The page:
Suddenly, unidentified gunmen sped by in a black Honda and fired into a group of soldiers loyal to Jonas Savimbi's Unita, wounding at least two. An explosion of gunfire followed.
A dozen Unita soldiers fanned out in front of the hotel and fired their rifles indiscriminately down the road towards police officers, at passing police vehicles and into windows and walls of nearby buildings. One Unita fighter fired his grenade-launcher three times at the police headquarters a block away.
Government police hiding in doorways a few blocks away fired only a few rounds in response. Inside the hotel, near-panic set in when the Unita soldiers heard on their walkie-talkies that a police armoured car was on its way. Unita militants in civilian clothes gathered weapons and ran into the car-park to join the melee.
The shooting was beginning to die down when a Unita brigadier arrived with 30 men. 'Be calm and we will sort out this problem,' he shouted at the soldiers. A few minutes later, General Renato Mateus assumed command of the Unita forces. 'We had nothing else to do but to defend ourselves,' he said. 'After the bomb, they came to attack again, and we are going to defend ourselves to the last.'
Two hours later, a formal ceasefire was reached and negotiations began for the release of the police hostages. Last night they were freed, as were 35 Unita members arrested during the election campaign. At least three people were reported killed, including one man in shorts and rubber flip-flops who lay face down in a pool of blood behind the hotel. Two Unita soldiers said they shot the man because he had a pistol, but bystanders said he was killed because he was wearing a campaign T-shirt of the ruling Popular Movement for the Liberation of Angola (MPLA).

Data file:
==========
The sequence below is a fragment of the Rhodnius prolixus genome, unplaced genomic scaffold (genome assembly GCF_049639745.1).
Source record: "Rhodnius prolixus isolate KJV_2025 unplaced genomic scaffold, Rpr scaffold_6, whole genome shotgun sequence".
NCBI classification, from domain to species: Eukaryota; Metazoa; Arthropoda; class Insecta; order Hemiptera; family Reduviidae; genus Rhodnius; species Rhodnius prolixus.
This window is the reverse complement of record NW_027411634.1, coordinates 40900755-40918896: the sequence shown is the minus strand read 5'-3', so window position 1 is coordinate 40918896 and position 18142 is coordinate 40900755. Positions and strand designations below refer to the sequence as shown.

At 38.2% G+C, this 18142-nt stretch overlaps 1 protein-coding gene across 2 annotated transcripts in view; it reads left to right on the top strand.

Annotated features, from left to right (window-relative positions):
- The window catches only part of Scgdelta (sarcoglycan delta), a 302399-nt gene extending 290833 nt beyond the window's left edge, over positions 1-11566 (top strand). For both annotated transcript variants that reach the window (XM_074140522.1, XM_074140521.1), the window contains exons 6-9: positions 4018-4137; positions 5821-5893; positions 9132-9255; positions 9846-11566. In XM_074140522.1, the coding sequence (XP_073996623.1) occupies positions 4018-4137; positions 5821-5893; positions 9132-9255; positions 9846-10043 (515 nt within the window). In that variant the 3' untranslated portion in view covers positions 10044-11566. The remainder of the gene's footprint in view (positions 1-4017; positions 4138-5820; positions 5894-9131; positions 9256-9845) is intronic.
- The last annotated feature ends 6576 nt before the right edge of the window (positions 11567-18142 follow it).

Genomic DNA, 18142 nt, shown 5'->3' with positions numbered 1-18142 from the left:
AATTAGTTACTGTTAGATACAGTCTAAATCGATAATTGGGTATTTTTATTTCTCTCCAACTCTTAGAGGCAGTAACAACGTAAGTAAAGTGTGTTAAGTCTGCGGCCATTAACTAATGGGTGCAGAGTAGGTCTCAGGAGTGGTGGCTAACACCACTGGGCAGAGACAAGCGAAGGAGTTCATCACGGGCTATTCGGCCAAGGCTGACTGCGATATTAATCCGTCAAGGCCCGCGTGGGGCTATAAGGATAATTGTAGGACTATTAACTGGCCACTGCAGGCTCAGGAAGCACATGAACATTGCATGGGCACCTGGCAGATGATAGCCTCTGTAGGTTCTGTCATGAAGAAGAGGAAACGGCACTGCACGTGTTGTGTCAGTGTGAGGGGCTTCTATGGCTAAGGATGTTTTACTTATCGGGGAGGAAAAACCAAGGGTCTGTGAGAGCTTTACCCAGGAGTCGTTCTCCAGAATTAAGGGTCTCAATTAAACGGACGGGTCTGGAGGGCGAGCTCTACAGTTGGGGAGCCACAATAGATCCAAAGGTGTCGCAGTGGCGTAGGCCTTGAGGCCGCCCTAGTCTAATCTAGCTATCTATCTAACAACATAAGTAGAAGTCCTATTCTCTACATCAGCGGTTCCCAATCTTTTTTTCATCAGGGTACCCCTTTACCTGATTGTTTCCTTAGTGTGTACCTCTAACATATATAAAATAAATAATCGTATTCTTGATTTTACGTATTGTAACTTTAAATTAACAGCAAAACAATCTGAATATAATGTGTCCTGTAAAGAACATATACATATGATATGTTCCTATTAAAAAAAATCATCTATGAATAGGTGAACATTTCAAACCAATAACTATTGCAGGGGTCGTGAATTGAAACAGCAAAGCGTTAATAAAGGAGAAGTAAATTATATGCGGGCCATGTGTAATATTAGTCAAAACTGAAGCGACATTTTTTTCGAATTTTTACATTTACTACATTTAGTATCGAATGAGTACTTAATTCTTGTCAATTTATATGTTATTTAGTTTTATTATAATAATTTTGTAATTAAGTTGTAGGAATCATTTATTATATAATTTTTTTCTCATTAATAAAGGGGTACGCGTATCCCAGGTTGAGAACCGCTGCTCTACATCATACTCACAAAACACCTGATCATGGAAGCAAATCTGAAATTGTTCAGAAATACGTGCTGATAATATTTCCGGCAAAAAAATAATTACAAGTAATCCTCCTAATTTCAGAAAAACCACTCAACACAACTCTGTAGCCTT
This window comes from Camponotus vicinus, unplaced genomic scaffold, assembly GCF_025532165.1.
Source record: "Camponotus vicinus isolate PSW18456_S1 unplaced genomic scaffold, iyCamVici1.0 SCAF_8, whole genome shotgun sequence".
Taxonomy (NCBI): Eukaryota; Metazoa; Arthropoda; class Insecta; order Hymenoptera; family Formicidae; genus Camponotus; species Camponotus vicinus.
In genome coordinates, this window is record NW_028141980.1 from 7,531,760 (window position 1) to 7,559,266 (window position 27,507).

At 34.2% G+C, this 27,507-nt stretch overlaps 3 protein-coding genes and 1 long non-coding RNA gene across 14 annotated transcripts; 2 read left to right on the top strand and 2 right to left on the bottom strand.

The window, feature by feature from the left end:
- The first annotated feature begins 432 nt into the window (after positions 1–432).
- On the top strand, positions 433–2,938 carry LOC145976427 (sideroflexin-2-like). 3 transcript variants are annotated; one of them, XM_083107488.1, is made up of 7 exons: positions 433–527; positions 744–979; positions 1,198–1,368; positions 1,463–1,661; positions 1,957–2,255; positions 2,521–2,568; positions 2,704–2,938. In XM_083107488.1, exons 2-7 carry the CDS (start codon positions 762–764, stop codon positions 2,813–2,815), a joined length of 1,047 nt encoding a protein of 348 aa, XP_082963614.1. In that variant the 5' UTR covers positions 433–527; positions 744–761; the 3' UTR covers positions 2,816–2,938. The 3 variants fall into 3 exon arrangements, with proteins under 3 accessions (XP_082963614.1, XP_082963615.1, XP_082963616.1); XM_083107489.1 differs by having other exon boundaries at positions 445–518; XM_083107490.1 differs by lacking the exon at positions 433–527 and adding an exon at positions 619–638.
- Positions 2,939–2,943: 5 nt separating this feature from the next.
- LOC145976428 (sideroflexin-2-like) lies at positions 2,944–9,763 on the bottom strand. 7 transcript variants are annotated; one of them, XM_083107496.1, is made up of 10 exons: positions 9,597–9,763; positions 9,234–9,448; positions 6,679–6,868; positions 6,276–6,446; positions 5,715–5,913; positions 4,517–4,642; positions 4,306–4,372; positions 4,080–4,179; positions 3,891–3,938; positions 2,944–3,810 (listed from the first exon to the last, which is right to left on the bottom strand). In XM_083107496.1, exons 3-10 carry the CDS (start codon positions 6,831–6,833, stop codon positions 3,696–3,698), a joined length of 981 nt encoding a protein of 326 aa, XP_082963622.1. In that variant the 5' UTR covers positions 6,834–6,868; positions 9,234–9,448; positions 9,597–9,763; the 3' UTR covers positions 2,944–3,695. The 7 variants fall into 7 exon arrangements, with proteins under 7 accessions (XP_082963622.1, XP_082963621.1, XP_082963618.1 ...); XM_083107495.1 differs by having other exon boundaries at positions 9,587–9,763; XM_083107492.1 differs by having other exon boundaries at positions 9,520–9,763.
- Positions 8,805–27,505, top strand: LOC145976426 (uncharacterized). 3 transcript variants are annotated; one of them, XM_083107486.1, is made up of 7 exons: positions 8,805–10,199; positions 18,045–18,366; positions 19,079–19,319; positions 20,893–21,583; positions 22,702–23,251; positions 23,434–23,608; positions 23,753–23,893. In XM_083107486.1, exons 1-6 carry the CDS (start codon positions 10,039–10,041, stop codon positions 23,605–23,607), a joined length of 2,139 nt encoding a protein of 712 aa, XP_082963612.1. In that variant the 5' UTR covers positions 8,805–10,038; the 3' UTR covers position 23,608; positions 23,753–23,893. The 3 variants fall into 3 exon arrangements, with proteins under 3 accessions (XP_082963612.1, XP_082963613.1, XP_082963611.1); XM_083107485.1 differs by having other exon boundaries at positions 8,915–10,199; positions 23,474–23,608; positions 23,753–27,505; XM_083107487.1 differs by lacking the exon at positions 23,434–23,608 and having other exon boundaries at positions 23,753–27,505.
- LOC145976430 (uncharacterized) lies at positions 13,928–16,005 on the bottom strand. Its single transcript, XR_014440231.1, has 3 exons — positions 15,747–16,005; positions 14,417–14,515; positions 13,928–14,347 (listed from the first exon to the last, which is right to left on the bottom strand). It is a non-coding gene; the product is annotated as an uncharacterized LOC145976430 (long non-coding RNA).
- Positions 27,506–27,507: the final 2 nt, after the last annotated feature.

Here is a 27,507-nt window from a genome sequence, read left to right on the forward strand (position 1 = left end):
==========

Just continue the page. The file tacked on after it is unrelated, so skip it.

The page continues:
The fighting at the Hotel Turismo and at least two other places around Luanda broke out just hours after the arrival of a special mission sent by the United Nations Security Council to calm the political crisis which erupted in Angola in the wake of the first legislative and presidential elections on 29-30 September. Soon after their arrival, the authorities closed Luanda's
Yesterday's violence followed the departure of senior Unita officials for the central highlands town of Huambo for a meeting with Mr Savimbi. After threatening on 3 October to resume Angola's 16-year civil war because of allegations that the government had rigged the polls, Mr Savimbi flew to Huambo, a Unita stronghold, because, according to Unita officials, he feared for his life.
The UN special representative to Angola, Margaret Anstee, met Mr Savimbi on Saturday and quoted him as saying he would be prepared to accept the election results if an investigation did not bear out his charges of election fraud. The latest provisional results showed Mr Savimbi trailing President Jose Eduardo dos Santos by 50.8 per cent to 39 per cent, while the MPLA was beating Unita by 55 per cent to 33 per cent with more than 90 per cent of the vote in.
But many Western diplomats involved in the negotiations fear Mr Savimbi will not accept any results that do not give him the presidency. Yesterday's violence was a haunting reminder of the fighting which ravaged the capital at the outbreak of the civil war in 1975.Reuse content